*[ Update: I've updated the description here to make it clearer. Some of the comments indicate that I did not explain myself as well as I should have. Perhaps this is better.]*

Math Algorithms are problematic. The biggest problem with testing them is that you either end up reproducing the calculation in your test, or you test inputs and outputs blindly. If at all viable, the latter is the more reasonable choice, for several reasons outlined below.

**public int Add(a,b)**

**{**

**return a+b;**

**}**

**[Test]**

**public void Add()**

**{**

**int result = Add(1,2);**

**Assert.AreEqual(1+2, result);**

**}**

**[Test]**

**public void Add()**

**{**

**int result = Add(1,2);**

**Assert.AreEqual(3, result);**

**}**

our result is known and so we can at least "smoke test" the algorithm.

As some of you have mentioned in the comments - there's still the pesky matter of Edge cases and unvalidated input.

There's always room for edge case testing, I agree. In fact, you'd be a fool not to ask yourself what happens when you get two int.MaxValue s. Since this entry does not deal with edge cases, I'd just declare that yes - you would most definitely test edge cases. That's because - edge cases have a particular requirement - they need business logic, or else they woudn't be edge cases. If I wanted the method to just blow up on int.MaxValue, I'd just let it do that, and let the exception bubble up. Since there seems to be a staggering requirement for handling such an edge case - there's obviously some sort of non-math logic in the works here that needs to be written.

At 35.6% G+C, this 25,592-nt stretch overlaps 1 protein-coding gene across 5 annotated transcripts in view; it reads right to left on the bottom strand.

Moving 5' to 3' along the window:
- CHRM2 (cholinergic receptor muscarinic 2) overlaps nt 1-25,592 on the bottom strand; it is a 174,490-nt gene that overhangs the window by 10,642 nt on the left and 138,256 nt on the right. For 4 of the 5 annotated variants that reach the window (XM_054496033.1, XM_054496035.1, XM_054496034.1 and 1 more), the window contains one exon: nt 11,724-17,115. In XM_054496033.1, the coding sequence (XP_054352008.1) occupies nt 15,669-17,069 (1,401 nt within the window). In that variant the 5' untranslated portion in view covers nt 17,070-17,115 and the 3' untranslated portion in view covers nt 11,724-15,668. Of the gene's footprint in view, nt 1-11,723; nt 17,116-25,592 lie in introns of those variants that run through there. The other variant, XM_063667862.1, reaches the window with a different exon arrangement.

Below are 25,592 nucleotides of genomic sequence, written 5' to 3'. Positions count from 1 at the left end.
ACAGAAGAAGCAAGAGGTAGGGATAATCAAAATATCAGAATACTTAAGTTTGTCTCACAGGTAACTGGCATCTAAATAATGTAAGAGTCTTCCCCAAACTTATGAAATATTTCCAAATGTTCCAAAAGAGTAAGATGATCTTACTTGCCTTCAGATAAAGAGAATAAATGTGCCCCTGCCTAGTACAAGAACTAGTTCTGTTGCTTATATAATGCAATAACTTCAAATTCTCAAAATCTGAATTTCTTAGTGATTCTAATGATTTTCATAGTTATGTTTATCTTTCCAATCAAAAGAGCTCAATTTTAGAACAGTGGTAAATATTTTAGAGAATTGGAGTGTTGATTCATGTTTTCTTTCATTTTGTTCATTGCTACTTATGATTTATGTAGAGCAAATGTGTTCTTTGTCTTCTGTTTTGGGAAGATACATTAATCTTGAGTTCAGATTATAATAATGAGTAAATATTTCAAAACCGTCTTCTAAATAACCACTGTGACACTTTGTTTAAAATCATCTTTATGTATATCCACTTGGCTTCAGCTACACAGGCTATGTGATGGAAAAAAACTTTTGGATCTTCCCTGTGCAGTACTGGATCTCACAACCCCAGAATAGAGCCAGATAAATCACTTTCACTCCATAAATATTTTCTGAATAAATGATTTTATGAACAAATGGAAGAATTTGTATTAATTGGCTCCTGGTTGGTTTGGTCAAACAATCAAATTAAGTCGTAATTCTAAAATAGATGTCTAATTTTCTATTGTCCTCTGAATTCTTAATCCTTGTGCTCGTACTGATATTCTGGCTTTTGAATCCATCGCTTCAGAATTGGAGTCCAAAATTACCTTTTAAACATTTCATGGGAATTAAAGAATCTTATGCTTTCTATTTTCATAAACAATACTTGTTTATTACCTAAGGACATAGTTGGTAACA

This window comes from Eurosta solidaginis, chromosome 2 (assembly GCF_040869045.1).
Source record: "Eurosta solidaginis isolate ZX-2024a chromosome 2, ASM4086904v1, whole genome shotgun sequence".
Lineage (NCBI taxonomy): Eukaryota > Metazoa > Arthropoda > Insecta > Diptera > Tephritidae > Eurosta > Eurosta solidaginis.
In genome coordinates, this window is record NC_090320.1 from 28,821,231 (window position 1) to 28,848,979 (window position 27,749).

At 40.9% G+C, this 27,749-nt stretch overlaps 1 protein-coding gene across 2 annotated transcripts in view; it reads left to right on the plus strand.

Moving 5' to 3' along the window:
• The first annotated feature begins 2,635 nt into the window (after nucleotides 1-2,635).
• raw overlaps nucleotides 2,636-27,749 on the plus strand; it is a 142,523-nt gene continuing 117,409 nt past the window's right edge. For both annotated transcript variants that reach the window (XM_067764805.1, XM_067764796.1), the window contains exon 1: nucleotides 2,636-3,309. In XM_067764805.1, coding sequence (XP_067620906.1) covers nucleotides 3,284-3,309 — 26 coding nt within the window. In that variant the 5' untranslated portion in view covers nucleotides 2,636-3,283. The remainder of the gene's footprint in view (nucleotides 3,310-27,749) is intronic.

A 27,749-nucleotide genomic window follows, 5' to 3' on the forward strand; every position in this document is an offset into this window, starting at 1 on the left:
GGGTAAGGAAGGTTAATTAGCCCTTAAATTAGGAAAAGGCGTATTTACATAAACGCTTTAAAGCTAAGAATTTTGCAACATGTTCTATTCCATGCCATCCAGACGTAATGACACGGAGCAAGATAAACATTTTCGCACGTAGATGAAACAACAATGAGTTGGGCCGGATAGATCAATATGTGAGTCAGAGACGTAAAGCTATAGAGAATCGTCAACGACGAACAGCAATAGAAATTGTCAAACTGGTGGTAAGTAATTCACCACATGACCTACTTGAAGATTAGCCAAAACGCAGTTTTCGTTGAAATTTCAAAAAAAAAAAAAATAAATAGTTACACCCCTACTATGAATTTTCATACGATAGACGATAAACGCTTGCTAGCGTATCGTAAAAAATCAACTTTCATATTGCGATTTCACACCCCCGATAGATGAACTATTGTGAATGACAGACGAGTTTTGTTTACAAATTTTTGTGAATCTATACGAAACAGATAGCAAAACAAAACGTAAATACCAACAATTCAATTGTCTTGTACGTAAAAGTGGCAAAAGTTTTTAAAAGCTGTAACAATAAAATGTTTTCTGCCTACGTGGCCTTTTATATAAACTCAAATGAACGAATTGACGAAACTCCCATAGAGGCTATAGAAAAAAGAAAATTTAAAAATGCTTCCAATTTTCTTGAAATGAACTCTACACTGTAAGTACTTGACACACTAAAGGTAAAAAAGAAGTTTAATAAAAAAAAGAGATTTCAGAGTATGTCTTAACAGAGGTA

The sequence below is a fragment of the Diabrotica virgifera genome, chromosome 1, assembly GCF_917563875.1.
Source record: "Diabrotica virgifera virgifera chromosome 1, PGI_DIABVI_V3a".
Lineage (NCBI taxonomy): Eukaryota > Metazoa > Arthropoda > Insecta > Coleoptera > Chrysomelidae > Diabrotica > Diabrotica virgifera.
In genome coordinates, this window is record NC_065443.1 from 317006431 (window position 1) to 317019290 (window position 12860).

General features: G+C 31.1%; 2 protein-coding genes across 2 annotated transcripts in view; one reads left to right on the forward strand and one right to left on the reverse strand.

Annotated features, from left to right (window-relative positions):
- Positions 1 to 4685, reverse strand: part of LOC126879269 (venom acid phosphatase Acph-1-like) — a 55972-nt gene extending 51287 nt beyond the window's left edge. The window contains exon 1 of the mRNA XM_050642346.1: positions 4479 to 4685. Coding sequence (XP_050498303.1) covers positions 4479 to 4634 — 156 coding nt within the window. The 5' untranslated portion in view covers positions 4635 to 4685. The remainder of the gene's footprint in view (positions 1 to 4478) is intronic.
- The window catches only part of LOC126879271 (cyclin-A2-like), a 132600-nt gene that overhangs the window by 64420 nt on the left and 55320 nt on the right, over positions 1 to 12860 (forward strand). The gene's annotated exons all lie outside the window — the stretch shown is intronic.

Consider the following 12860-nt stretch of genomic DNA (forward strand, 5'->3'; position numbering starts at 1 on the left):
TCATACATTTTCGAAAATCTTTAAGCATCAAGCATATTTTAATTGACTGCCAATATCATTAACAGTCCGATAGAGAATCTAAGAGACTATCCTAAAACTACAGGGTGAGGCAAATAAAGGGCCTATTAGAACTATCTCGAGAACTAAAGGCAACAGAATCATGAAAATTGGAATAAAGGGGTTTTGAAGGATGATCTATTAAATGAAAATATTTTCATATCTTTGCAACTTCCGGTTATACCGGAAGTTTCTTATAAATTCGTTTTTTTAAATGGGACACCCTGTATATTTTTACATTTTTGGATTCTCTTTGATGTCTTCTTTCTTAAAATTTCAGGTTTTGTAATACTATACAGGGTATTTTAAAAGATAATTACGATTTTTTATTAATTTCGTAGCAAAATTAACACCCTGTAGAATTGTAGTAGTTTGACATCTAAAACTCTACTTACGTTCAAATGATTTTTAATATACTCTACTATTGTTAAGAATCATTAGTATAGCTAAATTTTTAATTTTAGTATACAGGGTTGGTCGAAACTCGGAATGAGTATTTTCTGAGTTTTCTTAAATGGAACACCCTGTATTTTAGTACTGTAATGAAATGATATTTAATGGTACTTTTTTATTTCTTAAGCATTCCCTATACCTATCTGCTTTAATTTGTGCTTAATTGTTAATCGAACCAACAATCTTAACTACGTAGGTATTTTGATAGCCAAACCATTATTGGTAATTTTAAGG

Here's a short example:

**[Test]**

**[ExpecteException(typeof(CalcException)),"Sum resulted in an overflow and is illegal")]**

**public void Add()**

**{**

** Add(int.MaxValue,1);**

**}**

Now you're talking. There HAS to be some logic inside the method to make this work - that means it's no longer just a math algorithm - it's a math algorithm hidden underneath a business rule, for which you would exactly do these kinds of tests.

The solution might look like:

**public int Add(int a, int b)**

**{**

**if(a>= in.MaxValue)**

**{**

**throw new CalcException("Sum resulted in an overflow and is illegal");**

**}**

**return a+b;**

**}**

Now you'd have to write a new test to send b as a max value, but you get the idea. It's no longer a math function in purity. You no longer test inputs and outputs - you test logic.

In fact - you could refactor it to show this distiction more clearly:

**public int Add(int a, int b)**

**{**

**if(a>= in.MaxValue)**

**{**

**throw new CalcException("Sum resulted in an overflow and is illegal");**

**}**

**return sumNumbers(a,b);**

**}**

**private int sumNumbers(int a,int b)**

**{**

**return a+b;**

**}**

*For pure math functions:*